Thus, as shown in FIGS. 3A, 3B, 3C, and 3D, at time T1, IS decreases in a linear fashion which transfers energy stored in the electromagnetic field of the transformer 200 from time T0 to time T1. IS decreases in a linear fashion from time T1 to time T2. From time T2 to time T3, no energy is being transferred through the converter 300. This is known as "dead time" for the converter 300 which significantly degrades the efficiency of the converter 300.
Now discussing control circuit 280 (FIG. 2) in greater detail and the current-mode control it provides, an error amplifier 222 has as its inputs the converter output voltage VOUT and a voltage reference signal VREF. From the comparison of these two input signals, the error amplifier 222 generates the control signal VC. Although not shown in FIG. 2, it has been conventional to include a frequency compensation network for the error amplifier 222. The design features of such a network are well-known to those skilled in the art.
The control circuit 280 uses the control voltage VC provided by the amplifier 222 to directly control the peak magnitude of the primary current IP.sbsb.--PK, which in turn controls the output power P300. The control voltage VC is provided to the inverting input of a comparator 224 which has its non-inverting input connected to VRAMP. The comparator 224 furnishes an output signal VCNTRL to a conventional drive circuit 226 which generates VG1. The design of the drive circuit 226 is well-known to those skilled in the art. The drive circuit 226 negates VG1 when VCNTRL is momentarily asserted, and the drive circuit 226 subsequently asserts the VG1 signal to begin another power cycle of the constant frequency converter 300.
Other embodiments for control circuit 280 are possible. For example, control circuit 280 can regulate the average value of IP, otherwise known as tolerance band control; or control circuit 280 can provide a constant switching frequency and turn on transistor 202 at the beginning of each switching cycle, where the conduction time of transistor 202 is governed by the peak magnitude of IP. All of these current-mode control techniques utilize VOUT and VRAMP.
Beginning at time T0, IP increases in a linear fashion until time T1 when VRAMP is equal to VC. At time T1, when the voltage level VRAMP reaches the voltage level of the VC signal, the comparator 224 undergoes a low-to-high transition which triggers drive circuit 226 to turn off transistor 202 by negating VG1. Thus, as shown in FIGS. 3A, 3B, 3C, and 3D, the time interval from time T0 to time T1 is the time during which transistor 202 conducts. The time interval from time T1 to time T2 is the time during which transistor 202 does not conduct.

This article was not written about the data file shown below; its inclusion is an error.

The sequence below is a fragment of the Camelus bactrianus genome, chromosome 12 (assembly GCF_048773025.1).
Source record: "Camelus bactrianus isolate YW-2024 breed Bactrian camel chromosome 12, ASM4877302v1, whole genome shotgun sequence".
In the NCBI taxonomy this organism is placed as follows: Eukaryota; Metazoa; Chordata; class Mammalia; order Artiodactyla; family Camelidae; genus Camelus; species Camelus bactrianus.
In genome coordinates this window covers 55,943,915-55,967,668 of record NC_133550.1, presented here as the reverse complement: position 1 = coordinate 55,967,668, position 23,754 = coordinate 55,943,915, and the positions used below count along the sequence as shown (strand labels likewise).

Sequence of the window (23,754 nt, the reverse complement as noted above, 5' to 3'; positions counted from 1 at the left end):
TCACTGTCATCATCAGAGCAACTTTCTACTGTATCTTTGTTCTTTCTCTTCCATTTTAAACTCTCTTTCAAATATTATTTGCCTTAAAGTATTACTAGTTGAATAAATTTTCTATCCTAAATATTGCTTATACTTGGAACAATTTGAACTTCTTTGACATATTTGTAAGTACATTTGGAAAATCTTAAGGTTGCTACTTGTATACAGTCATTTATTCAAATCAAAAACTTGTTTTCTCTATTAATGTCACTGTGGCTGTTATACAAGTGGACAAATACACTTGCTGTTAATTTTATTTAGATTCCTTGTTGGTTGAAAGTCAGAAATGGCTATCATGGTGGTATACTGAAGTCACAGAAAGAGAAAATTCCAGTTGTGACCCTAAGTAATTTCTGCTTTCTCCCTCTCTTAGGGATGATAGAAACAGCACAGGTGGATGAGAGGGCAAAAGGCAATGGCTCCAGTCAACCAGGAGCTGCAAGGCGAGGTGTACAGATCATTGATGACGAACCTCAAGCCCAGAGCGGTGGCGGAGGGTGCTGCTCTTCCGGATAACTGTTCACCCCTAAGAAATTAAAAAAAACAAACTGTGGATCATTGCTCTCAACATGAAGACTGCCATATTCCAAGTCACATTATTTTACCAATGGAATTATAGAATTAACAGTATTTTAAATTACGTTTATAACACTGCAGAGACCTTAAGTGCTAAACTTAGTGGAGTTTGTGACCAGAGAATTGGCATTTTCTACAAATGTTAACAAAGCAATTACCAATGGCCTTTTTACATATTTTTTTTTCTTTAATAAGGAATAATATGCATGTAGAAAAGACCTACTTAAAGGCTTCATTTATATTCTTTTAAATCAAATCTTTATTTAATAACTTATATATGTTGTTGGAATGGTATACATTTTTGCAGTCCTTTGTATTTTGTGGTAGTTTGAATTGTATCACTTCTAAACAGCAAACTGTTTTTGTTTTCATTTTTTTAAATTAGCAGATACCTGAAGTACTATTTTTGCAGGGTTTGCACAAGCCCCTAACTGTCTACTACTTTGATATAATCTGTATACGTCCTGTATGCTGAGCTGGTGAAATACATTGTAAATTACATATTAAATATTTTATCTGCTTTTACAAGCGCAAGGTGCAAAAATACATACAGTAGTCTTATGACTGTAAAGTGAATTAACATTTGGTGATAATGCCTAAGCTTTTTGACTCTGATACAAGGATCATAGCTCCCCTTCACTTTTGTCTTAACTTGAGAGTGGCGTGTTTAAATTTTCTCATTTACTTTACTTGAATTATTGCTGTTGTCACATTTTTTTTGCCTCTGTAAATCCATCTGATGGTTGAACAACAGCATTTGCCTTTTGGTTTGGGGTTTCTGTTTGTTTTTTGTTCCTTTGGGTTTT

A Zener diode 221 limits the maximum voltage level of the VC signal. The diode 221 has its cathode coupled to the output of the amplifier 222 and its anode coupled to ground.
Referring to FIGS. 4A-C, the control circuit 280 provides two types of control. First, the control signal VC is self-adjusting so that the control circuit 280 achieves the desired output power P300. At this desired output power P300, the peak magnitude of the primary current IP.sbsb.--PK remains constant for a constant VIN. The control circuit 280 also compensates for variations in the output power P300 with the input voltage VIN which are attributable to parasitic elements in the converter 300. The rate of increase of the input voltage VIN varies inversely to the rate of increase of the VRAMP signal which maintains the output P300 at a constant level.
For example, for a certain input voltage VIN, the transistor 202 conducts from time T0 to time T1. The primary current IP has a peak magnitude IP.sbsb.--PK at time T1. If the input voltage changes to VIN ', the level of the VRAMP voltage does not reach the level of the control voltage VC until time T1. When this occurs, the primary current IP has a new peak magnitude of IP.sbsb.--PK '. The increased peak magnitude of the primary current IP sustains the output power P300 at the desired output power P0.
The present invention relates to the control of a critically discontinuous, variable frequency flyback converter 400 (FIG. 5). As previously described, no "dead time" exists when the converter 400 is operated in this mode; therefore, energy is always being transferred, and the converter 400 is inherently more efficient.
An output power P400 of the converter 400 does not vary linearly with the peak magnitude IP.sbsb.--PK of the primary current IP and the input voltage VIN. However, it has been discovered that if the peak magnitude IP.sbsb.--PK of the primary current IP is logarithmically compensated for changes in the input voltage VIN, a desired constant output power P0 can be maintained over a wide range of input voltages VIN.
Shown in FIG. 6 is an output power versus input voltage VIN characteristic of the variable frequency, critically discontinuous converter 400 for two different types of control systems for regulating the output power P400.
The first type of control is the previously described linear compensation of a peak magnitude IP.sbsb.--PK.sbsb.--LIN of the primary current IP for changes in the input voltage VIN. As shown in FIGS. 6A, 6B, 6C and 6D, for this linear compensation, an output power P400.sbsb.--LIN falls below a desired output power P0 as the input voltage VIN decreases.
The present invention logarithmically compensates a peak magnitude IP.sbsb.--PK.sbsb.--LOG of the primary current IP for changes in the input voltage VIN. This sustains an output power P400.sbsb.--LOG at the desired output power P0.
Shown in FIG. 5 is a detailed schematic diagram of the flyback converter 400 of the preferred embodiment of the present invention. FIG. 5a illustrates the circuit of FIG. 5 in combination with that of FIG. 2. In the flyback converter 400, a ramp generator 150 and an auxiliary winding 170 of the transformer 200 are used to produce the VRAMP signal. Also, a drive circuit 126 whose operation is discussed below is used in place of the drive circuit 226. Additionally, the flyback converter 400 includes a clamping circuit 152 to limit the maximum magnitude of V0 in place of the diode 221.